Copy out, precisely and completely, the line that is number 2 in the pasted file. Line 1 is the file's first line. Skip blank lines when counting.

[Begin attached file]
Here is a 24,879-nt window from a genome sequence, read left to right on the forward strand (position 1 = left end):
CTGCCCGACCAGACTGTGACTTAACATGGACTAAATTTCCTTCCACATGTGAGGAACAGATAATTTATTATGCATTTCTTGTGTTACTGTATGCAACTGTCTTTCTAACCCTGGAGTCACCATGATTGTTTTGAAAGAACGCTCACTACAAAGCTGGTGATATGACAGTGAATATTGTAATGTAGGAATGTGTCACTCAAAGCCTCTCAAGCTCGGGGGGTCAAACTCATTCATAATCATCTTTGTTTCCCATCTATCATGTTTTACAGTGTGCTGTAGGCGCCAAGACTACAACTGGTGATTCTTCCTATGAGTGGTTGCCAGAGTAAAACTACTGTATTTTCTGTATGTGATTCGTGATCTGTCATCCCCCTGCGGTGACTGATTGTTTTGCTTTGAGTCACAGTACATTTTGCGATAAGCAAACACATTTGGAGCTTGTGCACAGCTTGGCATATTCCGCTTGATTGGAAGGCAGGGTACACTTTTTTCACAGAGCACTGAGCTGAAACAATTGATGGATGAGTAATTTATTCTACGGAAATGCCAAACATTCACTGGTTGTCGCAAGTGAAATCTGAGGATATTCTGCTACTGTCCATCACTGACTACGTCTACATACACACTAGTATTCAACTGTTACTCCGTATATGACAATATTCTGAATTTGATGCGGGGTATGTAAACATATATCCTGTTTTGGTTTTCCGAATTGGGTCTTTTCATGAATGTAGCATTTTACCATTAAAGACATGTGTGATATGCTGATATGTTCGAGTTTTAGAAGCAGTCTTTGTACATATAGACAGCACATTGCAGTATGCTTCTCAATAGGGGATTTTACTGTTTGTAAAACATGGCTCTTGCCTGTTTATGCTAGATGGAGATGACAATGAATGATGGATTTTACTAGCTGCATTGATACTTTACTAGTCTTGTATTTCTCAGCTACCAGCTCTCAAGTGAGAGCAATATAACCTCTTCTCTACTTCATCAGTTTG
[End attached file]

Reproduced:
CTGCCCGACCAGACTGTGACTTAACATGGACTAAATTTCCTTCCACATGTGAGGAACAGATAATTTATTATGCATTTCTTGTGTTACTGTATGCAACTGTCTTTCTAACCCTGGAGTCACCATGATTGTTTTGAAAGAACGCTCACTACAAAGCTGGTGATATGACAGTGAATATTGTAATGTAGGAATGTGTCACTCAAAGCCTCTCAAGCTCGGGGGGTCAAACTCATTCATAATCATCTTTGTTTCCCATCTATCATGTTTTACAGTGTGCTGTAGGCGCCAAGACTACAACTGGTGATTCTTCCTATGAGTGGTTGCCAGAGTAAAACTACTGTATTTTCTGTATGTGATTCGTGATCTGTCATCCCCCTGCGGTGACTGATTGTTTTGCTTTGAGTCACAGTACATTTTGCGATAAGCAAACACATTTGGAGCTTGTGCACAGCTTGGCATATTCCGCTTGATTGGAAGGCAGGGTACACTTTTTTCACAGAGCACTGAGCTGAAACAATTGATGGATGAGTAATTTATTCTACGGAAATGCCAAACATTCACTGGTTGTCGCAAGTGAAATCTGAGGATATTCTGCTACTGTCCATCACTGACTACGTCTACATACACACTAGTATTCAACTGTTACTCCGTATATGACAATATTCTGAATTTGATGCGGGGTATGTAAACATATATCCTGTTTTGGTTTTCCGAATTGGGTCTTTTCATGAATGTAGCATTTTACCATTAAAGACATGTGTGATATGCTGATATGTTCGAGTTTTAGAAGCAGTCTTTGTACATATAGACAGCACATTGCAGTATGCTTCTCAATAGGGGATTTTACTGTTTGTAAAACATGGCTCTTGCCTGTTTATGCTAGATGGAGATGACAATGAATGATGGATTTTACTAGCTGCATTGATACTTTACTAGTCTTGTATTTCTCAGCTACCAGCTCTCAAGTGAGAGCAATATAACCTCTTCTCTACTTCATCAGTTTG